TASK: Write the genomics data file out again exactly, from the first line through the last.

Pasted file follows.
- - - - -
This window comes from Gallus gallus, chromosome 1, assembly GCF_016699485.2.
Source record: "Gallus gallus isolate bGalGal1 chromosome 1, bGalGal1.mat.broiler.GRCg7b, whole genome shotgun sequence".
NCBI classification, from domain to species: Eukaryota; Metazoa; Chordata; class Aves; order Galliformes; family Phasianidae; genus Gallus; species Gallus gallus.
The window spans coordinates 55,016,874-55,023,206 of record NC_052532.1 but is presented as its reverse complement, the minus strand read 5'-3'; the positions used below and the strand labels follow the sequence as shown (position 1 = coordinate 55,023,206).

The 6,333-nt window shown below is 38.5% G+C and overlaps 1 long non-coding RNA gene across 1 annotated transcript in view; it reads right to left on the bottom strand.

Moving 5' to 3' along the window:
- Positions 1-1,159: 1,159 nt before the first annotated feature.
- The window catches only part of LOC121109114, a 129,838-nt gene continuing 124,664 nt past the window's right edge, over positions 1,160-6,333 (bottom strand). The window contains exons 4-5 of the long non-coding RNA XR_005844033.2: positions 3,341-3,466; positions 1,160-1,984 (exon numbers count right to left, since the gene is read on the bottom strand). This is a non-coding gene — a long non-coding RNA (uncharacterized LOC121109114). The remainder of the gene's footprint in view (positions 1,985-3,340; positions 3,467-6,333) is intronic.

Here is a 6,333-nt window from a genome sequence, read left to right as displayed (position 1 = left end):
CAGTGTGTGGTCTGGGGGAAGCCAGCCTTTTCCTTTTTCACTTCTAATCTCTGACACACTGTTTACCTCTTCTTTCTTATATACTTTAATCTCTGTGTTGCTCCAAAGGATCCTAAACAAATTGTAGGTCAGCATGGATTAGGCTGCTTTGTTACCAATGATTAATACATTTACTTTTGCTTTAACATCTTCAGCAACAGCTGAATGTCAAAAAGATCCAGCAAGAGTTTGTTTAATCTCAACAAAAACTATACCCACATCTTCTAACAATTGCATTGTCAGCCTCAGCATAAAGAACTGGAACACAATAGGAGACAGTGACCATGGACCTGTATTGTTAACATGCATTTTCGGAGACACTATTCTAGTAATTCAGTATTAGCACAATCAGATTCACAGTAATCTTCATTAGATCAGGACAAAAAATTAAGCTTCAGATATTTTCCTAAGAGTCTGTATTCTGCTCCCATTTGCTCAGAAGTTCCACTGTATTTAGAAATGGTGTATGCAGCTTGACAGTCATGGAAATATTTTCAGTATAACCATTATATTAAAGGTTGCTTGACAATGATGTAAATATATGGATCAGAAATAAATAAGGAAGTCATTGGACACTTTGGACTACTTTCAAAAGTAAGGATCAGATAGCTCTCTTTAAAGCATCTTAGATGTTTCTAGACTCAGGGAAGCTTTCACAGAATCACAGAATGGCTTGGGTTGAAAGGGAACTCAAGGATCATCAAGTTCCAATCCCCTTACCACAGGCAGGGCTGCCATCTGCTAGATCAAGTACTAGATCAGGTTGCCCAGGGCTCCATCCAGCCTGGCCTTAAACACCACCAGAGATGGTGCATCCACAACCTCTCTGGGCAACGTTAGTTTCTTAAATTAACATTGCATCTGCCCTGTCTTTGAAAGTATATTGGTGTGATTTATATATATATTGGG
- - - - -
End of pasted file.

This window comes from Gallus gallus, chromosome 1, assembly GCF_016699485.2.
Source record: "Gallus gallus isolate bGalGal1 chromosome 1, bGalGal1.mat.broiler.GRCg7b, whole genome shotgun sequence".
NCBI classification, from domain to species: Eukaryota; Metazoa; Chordata; class Aves; order Galliformes; family Phasianidae; genus Gallus; species Gallus gallus.
The window spans coordinates 55,016,874-55,023,206 of record NC_052532.1 but is presented as its reverse complement, the minus strand read 5'-3'; the positions used below and the strand labels follow the sequence as shown (position 1 = coordinate 55,023,206).

The 6,333-nt window shown below is 38.5% G+C and overlaps 1 long non-coding RNA gene across 1 annotated transcript in view; it reads right to left on the bottom strand.

Moving 5' to 3' along the window:
- Positions 1-1,159: 1,159 nt before the first annotated feature.
- The window catches only part of LOC121109114, a 129,838-nt gene continuing 124,664 nt past the window's right edge, over positions 1,160-6,333 (bottom strand). The window contains exons 4-5 of the long non-coding RNA XR_005844033.2: positions 3,341-3,466; positions 1,160-1,984 (exon numbers count right to left, since the gene is read on the bottom strand). This is a non-coding gene — a long non-coding RNA (uncharacterized LOC121109114). The remainder of the gene's footprint in view (positions 1,985-3,340; positions 3,467-6,333) is intronic.

Here is a 6,333-nt window from a genome sequence, read left to right as displayed (position 1 = left end):
CAGTGTGTGGTCTGGGGGAAGCCAGCCTTTTCCTTTTTCACTTCTAATCTCTGACACACTGTTTACCTCTTCTTTCTTATATACTTTAATCTCTGTGTTGCTCCAAAGGATCCTAAACAAATTGTAGGTCAGCATGGATTAGGCTGCTTTGTTACCAATGATTAATACATTTACTTTTGCTTTAACATCTTCAGCAACAGCTGAATGTCAAAAAGATCCAGCAAGAGTTTGTTTAATCTCAACAAAAACTATACCCACATCTTCTAACAATTGCATTGTCAGCCTCAGCATAAAGAACTGGAACACAATAGGAGACAGTGACCATGGACCTGTATTGTTAACATGCATTTTCGGAGACACTATTCTAGTAATTCAGTATTAGCACAATCAGATTCACAGTAATCTTCATTAGATCAGGACAAAAAATTAAGCTTCAGATATTTTCCTAAGAGTCTGTATTCTGCTCCCATTTGCTCAGAAGTTCCACTGTATTTAGAAATGGTGTATGCAGCTTGACAGTCATGGAAATATTTTCAGTATAACCATTATATTAAAGGTTGCTTGACAATGATGTAAATATATGGATCAGAAATAAATAAGGAAGTCATTGGACACTTTGGACTACTTTCAAAAGTAAGGATCAGATAGCTCTCTTTAAAGCATCTTAGATGTTTCTAGACTCAGGGAAGCTTTCACAGAATCACAGAATGGCTTGGGTTGAAAGGGAACTCAAGGATCATCAAGTTCCAATCCCCTTACCACAGGCAGGGCTGCCATCTGCTAGATCAAGTACTAGATCAGGTTGCCCAGGGCTCCATCCAGCCTGGCCTTAAACACCACCAGAGATGGTGCATCCACAACCTCTCTGGGCAACGTTAGTTTCTTAAATTAACATTGCATCTGCCCTGTCTTTGAAAGTATATTGGTGTGATTTATATATATATTGGG